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ORIGINAL ARTICLE
Year : 2020  |  Volume : 9  |  Issue : 4  |  Page : 217-221

To study diagnostic efficacy of ultrasound and magnetic resonance cholangiopancreatography in obstructive jaundice


Department of Radiology and Surgical gastroenterology, Sri Venkateswara Institute of Medical Sciences, Tirupati, Andhrapradesh, India

Date of Submission27-Mar-2020
Date of Decision30-May-2020
Date of Acceptance24-Aug-2020
Date of Web Publication6-Jan-2021

Correspondence Address:
Dr. B Vijayalakshmi Devi
Professor, Depatment of Radiology, Sri venkateswara institute of Medical Sciences, Tirupati, Andhrapradesh
India
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Source of Support: None, Conflict of Interest: None


DOI: 10.4103/JDRNTRUHS.JDRNTRUHS_43_20

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  Abstract 


Background and Objective: Ultrasonography (??USG) and magnetic resonance cholangiopancreatography (??MRCP) are noninvasive modalities for evaluation of patients with obstructive jaundice. USG is widely available and less expensive compared to MRCP. But the value of USG is limited in obese patients and distal CBD evaluation due to poor window caused by bowel gas. With this knowledge, we planned to assess the diagnostic efficacy of USG and MRCP in detecting the level and cause of obstructive jaundice considering the gold standard being the final diagnosis made at surgery/Endoscopic retrograde cholangiopancreatography (ERCP).
Settings and Design: Prospective observational study.
Material and Methods: The study was conducted in the department of Radio Diagnosis, SVIMS, over a period of 18 ?months from March 2018–July 2019. This study includes thirty-seven consecutive patients who were referred to the department of Radiodiagnosis with the clinical suspicion of obstructive jaundice and elevated serum bilirubin levels. USG followed by MRCP were done in all the patients.
Results: Of the thirty-seven patients with obstructive jaundice, twenty-nine patients had benign while eight patients had malignant etiology. For diagnosing the cause of obstructive jaundice, MRCP has a diagnostic accuracy of 97.2% and USG has a diagnostic accuracy of 86.4%. The sensitivity of MRCP is greater than USG in diagnosing the cause of obstructive jaundice. In diagnosing the level of obstruction, MRCP had an accuracy of 100%, while USG 81%.
Conclusion: As MRCP has more diagnostic accuracy compared to ultrasound in detecting the level and cause of obstruction in cases of obstructive jaundice, USG may be considered as an initial screening test and MRCP for definitive treatment planning. The limitation of the study is the small sample size.

Keywords: Magnetic resonance cholangiopancreatography, Ultrasonography, Obstructive jaundice


How to cite this article:
Goud S, Devi B V, Kale PK, Lakshmi A Y, Reddy V V. To study diagnostic efficacy of ultrasound and magnetic resonance cholangiopancreatography in obstructive jaundice. J NTR Univ Health Sci 2020;9:217-21

How to cite this URL:
Goud S, Devi B V, Kale PK, Lakshmi A Y, Reddy V V. To study diagnostic efficacy of ultrasound and magnetic resonance cholangiopancreatography in obstructive jaundice. J NTR Univ Health Sci [serial online] 2020 [cited 2021 Apr 16];9:217-21. Available from: https://www.jdrntruhs.org/text.asp?2020/9/4/217/306123




  Introduction Top


Obstructive Jaundice has been documented as one of the leading causes of increased morbidity. ?Any blockage in the hepatobiliary pathway obstructs the flow of bile into the intestine, As a result passage of bile into the circulation occurs which leads to symptoms like jaundice and pruritis.[1] Laboratory investigations like increased serum conjugated bilirubin (>3 mg/?dL) and alkaline phosphatase (ALP) help in the diagnosis of obstructive jaundice.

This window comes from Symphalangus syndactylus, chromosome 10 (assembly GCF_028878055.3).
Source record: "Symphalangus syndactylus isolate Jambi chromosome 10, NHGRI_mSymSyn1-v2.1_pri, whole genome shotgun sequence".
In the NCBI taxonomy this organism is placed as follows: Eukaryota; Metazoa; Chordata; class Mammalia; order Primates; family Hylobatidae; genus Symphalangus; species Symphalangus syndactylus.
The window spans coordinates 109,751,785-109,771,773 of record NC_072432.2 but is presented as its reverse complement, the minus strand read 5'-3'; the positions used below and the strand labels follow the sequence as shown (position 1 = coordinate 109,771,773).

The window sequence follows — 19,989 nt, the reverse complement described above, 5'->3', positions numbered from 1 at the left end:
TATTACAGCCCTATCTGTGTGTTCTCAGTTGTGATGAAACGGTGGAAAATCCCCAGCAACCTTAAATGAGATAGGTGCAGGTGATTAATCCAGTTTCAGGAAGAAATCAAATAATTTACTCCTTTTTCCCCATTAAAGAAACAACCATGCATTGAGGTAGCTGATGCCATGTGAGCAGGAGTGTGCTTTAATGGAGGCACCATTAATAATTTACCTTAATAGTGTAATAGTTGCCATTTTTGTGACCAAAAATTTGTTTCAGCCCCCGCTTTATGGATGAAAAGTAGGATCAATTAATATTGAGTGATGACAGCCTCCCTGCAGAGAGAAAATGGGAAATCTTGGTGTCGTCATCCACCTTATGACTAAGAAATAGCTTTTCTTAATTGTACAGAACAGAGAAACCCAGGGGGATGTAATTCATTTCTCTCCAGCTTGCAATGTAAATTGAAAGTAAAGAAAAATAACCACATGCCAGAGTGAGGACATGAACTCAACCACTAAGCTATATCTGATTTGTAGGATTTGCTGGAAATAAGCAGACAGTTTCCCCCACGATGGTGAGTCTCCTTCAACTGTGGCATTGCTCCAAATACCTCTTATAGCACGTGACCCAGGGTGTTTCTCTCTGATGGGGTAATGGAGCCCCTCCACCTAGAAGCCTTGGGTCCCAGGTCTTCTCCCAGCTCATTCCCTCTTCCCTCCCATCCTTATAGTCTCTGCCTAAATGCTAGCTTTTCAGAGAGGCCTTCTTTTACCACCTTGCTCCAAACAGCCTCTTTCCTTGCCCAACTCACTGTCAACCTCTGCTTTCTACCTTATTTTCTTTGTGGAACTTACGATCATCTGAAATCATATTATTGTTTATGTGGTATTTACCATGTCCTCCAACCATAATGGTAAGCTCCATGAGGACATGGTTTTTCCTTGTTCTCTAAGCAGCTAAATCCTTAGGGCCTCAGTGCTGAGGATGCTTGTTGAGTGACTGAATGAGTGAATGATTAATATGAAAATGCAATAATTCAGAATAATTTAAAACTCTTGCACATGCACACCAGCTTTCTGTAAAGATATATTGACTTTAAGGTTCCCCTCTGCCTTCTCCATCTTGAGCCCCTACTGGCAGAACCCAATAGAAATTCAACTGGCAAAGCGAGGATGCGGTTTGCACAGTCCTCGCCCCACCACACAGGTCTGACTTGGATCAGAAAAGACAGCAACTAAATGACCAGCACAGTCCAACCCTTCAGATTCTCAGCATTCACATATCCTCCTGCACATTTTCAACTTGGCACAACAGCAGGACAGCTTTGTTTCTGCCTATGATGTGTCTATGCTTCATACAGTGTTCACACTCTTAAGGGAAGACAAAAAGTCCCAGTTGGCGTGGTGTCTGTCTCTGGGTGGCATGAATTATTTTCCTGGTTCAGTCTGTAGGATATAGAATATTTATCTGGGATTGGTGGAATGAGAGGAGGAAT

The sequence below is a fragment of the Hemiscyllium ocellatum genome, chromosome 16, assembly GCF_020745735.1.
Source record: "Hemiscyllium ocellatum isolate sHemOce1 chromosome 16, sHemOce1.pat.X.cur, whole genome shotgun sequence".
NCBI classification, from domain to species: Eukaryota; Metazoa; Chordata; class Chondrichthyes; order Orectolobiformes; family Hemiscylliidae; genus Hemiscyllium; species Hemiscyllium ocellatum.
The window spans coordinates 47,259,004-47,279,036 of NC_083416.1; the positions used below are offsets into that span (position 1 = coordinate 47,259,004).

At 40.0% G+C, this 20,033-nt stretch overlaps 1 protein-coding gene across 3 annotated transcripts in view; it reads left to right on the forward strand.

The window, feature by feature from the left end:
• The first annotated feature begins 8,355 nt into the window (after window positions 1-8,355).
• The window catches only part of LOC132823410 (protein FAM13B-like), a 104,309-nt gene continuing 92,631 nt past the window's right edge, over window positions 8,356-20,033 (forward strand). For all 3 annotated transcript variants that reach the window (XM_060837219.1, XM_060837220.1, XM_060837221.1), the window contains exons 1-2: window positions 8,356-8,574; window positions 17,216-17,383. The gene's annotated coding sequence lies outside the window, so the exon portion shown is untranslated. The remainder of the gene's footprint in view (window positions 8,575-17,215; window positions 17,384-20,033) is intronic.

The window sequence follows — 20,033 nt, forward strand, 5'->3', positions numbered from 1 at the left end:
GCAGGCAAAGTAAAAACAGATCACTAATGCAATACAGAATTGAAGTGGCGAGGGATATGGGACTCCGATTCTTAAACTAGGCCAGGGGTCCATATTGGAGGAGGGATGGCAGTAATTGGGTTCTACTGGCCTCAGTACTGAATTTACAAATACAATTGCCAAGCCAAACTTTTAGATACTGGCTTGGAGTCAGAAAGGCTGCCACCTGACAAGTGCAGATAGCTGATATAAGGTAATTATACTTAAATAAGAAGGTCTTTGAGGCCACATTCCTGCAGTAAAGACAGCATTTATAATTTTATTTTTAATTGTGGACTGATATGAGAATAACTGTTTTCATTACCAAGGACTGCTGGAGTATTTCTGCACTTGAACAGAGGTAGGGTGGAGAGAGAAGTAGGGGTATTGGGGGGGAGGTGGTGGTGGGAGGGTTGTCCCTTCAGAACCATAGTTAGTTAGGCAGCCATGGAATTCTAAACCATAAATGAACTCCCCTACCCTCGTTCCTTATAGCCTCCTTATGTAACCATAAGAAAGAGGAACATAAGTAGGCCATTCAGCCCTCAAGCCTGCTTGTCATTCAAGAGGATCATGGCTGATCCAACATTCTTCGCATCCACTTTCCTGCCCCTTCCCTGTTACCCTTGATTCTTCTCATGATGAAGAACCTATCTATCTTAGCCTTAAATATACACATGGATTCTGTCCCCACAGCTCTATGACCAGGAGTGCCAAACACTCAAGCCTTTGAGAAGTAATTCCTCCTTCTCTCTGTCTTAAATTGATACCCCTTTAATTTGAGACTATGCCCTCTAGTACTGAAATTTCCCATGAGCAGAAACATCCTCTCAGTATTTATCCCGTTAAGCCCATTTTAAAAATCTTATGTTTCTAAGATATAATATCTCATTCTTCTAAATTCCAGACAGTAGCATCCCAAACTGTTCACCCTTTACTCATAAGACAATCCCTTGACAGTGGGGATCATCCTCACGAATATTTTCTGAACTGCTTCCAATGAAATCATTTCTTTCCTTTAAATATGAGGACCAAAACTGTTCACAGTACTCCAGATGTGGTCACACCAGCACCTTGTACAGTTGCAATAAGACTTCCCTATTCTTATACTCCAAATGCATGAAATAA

Information about the level and cause of the obstruction can be known by various anatomic imaging modalities. ERCP is considered as Gold standard in the evaluation of biliary tree, but it is an invasive technique and is associated with complications like pancreatitis. Ultrasonography (USG) and contrast-enhanced computed tomography (CT) are initial modalities of investigations. Though USG is very useful to visualize the common hepatic duct and proximal common bile duct, its major limitation is the difficulty in the visualization of distal common bile duct and pancreas due to obscuration by overlying bowel gas in 30%–50% of cases and obesity can degrade the image quality. CT is more accurate than USG but it uses ionizing radiation. Recently magnetic resonance cholangiopancreatography (MRCP) is emerging as noninvasive means of visualization of the biliary tree and pancreatic duct without injection of contrast material.[2],[3] The quality of images obtained is comparable with that of direct cholangiography procedures like ERCP. The main objective of the study is to assess the diagnostic efficacy of USG and MRCP in detecting the level and cause of obstruction in patients with jaundice with the gold standard being final diagnosis made on surgery or ERCP.


  Materials and Methods Top


The study was conducted in the department of Radio Diagnosis, SVIMS, over a period of 18 months from March 2018–July 2019. Thirty-seven consecutive patients who were referred to the department of Radiodiagnosis with the clinical suspicion of obstructive jaundice and elevated serum bilirubin levels were included in the study. USG followed by MRCP were done in all the patients. Contrast MRI was not done in any of our patients. Resectability of malignant lesion was assessed based on CECT abdomen findings. One of the two radiologists who was not aware of USG findings reviewed the MRI scan and evaluated the level and cause obstruction in these patients.

Statistical analysis